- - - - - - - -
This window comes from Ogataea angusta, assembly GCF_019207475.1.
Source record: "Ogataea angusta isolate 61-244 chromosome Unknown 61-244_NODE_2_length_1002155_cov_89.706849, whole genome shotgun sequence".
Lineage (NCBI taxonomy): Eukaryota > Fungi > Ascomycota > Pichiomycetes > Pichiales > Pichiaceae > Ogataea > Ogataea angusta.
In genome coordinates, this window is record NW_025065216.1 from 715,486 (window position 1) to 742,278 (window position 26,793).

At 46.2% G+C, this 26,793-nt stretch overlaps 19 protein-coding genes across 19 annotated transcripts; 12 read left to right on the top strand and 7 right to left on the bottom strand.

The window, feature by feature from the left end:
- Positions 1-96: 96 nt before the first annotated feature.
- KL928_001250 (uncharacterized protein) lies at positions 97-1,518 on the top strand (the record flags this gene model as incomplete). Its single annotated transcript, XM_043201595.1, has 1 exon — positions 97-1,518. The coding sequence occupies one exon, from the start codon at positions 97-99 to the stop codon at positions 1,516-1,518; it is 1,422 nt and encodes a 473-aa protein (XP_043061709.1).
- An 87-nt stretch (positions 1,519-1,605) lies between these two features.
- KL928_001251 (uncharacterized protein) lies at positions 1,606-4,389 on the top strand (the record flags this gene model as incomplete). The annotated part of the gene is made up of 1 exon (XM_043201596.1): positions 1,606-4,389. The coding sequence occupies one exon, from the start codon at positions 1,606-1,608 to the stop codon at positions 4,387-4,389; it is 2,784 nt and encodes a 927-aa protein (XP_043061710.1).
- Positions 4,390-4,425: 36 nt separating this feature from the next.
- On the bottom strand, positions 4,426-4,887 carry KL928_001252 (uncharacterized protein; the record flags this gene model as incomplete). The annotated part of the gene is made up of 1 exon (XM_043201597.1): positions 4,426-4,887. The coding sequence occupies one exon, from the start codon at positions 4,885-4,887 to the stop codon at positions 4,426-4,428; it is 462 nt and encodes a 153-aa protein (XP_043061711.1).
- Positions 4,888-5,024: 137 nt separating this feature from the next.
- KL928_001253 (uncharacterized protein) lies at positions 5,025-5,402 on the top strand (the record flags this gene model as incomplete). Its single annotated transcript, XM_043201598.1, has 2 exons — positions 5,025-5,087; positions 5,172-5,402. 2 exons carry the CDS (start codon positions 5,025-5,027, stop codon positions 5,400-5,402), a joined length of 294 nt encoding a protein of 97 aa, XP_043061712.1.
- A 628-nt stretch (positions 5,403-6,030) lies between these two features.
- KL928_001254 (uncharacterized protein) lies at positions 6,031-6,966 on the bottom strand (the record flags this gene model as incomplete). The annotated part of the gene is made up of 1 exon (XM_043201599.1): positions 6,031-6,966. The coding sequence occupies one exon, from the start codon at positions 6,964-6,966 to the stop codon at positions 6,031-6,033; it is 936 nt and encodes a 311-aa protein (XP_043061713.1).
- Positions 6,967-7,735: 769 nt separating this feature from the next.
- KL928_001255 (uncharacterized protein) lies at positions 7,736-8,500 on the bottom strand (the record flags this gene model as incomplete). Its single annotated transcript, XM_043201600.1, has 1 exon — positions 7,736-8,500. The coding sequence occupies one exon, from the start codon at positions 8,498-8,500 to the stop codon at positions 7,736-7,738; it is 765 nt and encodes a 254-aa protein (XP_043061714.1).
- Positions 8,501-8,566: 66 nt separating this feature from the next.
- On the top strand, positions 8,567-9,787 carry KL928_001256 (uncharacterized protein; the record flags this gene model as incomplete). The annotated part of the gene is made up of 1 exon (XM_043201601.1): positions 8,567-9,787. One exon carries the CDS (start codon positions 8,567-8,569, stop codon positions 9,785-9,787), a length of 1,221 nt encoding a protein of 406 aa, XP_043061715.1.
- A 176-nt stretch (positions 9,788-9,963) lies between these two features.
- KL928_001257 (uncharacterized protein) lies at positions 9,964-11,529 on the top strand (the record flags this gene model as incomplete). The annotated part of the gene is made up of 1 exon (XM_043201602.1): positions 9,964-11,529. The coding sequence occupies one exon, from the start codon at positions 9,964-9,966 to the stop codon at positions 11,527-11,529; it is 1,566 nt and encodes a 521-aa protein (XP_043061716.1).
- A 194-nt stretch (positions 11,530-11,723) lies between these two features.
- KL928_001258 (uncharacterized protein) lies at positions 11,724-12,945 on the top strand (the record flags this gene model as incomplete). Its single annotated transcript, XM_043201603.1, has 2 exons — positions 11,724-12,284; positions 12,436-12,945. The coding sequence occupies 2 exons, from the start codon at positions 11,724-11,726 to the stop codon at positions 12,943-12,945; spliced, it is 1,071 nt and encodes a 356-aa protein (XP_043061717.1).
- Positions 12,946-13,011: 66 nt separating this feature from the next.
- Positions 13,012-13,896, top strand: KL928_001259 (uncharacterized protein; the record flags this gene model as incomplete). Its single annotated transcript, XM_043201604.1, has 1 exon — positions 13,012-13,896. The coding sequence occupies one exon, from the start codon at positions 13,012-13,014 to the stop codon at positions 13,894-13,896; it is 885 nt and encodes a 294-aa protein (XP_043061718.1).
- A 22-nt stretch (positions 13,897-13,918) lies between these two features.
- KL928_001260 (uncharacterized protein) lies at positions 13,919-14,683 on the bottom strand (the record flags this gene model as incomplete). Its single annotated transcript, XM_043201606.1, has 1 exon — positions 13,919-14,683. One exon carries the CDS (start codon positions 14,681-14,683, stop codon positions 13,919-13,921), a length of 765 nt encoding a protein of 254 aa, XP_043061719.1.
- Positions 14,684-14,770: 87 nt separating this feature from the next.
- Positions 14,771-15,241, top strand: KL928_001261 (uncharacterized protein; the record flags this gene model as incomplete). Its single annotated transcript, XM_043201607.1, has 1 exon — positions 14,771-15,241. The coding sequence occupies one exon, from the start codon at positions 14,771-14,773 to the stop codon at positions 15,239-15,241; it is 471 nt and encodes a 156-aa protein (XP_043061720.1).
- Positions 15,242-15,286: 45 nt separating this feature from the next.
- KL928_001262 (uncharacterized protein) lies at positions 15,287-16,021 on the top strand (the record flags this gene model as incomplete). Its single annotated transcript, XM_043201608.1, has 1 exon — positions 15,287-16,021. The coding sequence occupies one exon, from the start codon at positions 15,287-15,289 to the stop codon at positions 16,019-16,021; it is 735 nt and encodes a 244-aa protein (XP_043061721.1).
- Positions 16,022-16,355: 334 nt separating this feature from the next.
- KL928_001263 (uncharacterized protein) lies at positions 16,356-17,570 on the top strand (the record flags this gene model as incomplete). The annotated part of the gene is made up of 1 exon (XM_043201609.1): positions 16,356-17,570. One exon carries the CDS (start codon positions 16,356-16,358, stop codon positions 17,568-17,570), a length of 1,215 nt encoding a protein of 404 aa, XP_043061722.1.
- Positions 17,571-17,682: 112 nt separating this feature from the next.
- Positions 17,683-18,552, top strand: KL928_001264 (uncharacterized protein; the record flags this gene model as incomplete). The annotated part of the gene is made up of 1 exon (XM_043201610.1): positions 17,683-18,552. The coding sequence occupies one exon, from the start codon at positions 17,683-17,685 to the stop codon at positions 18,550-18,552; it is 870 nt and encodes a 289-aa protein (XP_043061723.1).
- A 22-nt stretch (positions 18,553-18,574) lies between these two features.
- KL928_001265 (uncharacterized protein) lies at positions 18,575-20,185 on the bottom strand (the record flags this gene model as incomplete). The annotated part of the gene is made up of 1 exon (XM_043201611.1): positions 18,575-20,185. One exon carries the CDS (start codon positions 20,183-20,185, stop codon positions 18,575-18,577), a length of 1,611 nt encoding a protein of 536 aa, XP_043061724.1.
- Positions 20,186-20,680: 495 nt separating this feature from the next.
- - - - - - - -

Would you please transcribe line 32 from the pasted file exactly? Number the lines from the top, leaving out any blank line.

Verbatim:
- KL928_001262 (uncharacterized protein) lies at positions 15,287-16,021 on the top strand (the record flags this gene model as incomplete). Its single annotated transcript, XM_043201608.1, has 1 exon — positions 15,287-16,021. The coding sequence occupies one exon, from the start codon at positions 15,287-15,289 to the stop codon at positions 16,019-16,021; it is 735 nt and encodes a 244-aa protein (XP_043061721.1).